A postscript.  I take public transportation to get in and out of New York City, preferring that to the stress of finding parking for my car.  So on the bus and on the commuter railroad, everyone has earbuds firmly mounted.  Often I can hear what they are listening to through the earbuds, which means that audiologists will never want for work — but I digress.  Whether or not you can make it to Whitley Bay, I would like all my readers who commute to save some of these videos for their trek to and from work.  It would please me immensely to think of people on the bus or train happily grooving to BABY or LO AND BEHOLD!  Do what you can, please, to help make my hot jazz / hot dance fantasy a reality.

May your happiness increase!

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I HEAR AMERICA SINGING: TERRY BLAINE AND MARK SHANE (May 8, 2015)

This post is dedicated to my most beloved Big Sister, and I delight that she is around to read it and sing along.Shine-On-Harvest-Moon-1908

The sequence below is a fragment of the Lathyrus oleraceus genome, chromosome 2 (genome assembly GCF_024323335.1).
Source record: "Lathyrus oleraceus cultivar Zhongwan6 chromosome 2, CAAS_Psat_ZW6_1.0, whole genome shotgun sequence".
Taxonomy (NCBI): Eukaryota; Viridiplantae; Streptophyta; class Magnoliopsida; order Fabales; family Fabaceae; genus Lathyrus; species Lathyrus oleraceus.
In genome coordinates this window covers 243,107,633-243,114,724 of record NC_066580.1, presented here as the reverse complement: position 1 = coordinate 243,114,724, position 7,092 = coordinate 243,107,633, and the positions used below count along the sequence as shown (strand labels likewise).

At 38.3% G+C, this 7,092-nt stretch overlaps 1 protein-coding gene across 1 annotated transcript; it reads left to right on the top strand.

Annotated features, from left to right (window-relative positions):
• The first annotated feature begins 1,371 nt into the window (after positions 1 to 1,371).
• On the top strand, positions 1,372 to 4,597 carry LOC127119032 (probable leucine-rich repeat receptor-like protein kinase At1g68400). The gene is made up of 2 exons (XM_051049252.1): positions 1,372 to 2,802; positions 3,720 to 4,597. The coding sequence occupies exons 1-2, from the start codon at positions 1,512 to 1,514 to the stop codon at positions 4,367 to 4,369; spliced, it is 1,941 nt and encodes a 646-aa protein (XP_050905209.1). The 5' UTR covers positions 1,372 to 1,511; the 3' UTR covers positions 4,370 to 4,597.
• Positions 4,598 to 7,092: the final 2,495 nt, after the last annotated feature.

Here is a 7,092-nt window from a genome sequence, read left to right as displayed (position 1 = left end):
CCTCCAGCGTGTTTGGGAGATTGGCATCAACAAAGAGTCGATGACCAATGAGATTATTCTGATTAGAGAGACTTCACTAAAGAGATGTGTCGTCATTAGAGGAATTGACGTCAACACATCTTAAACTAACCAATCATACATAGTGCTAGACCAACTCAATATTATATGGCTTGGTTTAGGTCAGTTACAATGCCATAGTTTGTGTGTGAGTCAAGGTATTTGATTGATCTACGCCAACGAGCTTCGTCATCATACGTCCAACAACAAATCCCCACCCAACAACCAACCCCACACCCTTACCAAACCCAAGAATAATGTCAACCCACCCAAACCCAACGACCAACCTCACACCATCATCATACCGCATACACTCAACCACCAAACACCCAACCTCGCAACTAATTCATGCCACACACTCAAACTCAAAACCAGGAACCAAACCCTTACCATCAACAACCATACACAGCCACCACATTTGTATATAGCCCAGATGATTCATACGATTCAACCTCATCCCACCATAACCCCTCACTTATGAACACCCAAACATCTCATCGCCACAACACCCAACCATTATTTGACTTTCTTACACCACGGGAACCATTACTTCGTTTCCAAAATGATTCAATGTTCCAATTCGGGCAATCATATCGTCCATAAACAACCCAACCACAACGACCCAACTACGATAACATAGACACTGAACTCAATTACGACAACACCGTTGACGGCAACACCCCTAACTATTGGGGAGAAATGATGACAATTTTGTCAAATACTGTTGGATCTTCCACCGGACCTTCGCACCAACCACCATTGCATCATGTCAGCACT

Here is the first part of the gorgeously expert yet unaffected concert that Terry Blaine (she of the wondrous heartfelt voice) and Mark Shane (our Swing Mozart) gave at the Croton Free Library on May 8, 2015.  The songs are HONEYSUCKLE ROSE, BREAD AND GRAVY, and MY MELANCHOLY BABY.

I knew the verse and chorus to HARVEST MOON, and many of you will, too:

First verse:

The night was mighty dark so you could hardly see,
For the moon refused to shine.
Couple sitting underneath a willow tree,
For love they did pine.
Little maid was kinda ‘fraid of darkness
So she said, “I guess I’ll go.”
Boy began to sigh, looked up at the sky,
And told the moon his little tale of woe:

Chorus:

Oh, Shine on, shine on, harvest moon
Up in the sky;
I ain’t had no lovin’
Since April, January, June or July.
‘s no time, ain’t no time to stay
Outdoors and spoon;
So shine on, shine on, harvest moon,
For me and my gal.

(I always heard “‘s no time” as “snow time,” which may make its own particular kind of sense.)

But wait!  There’s more!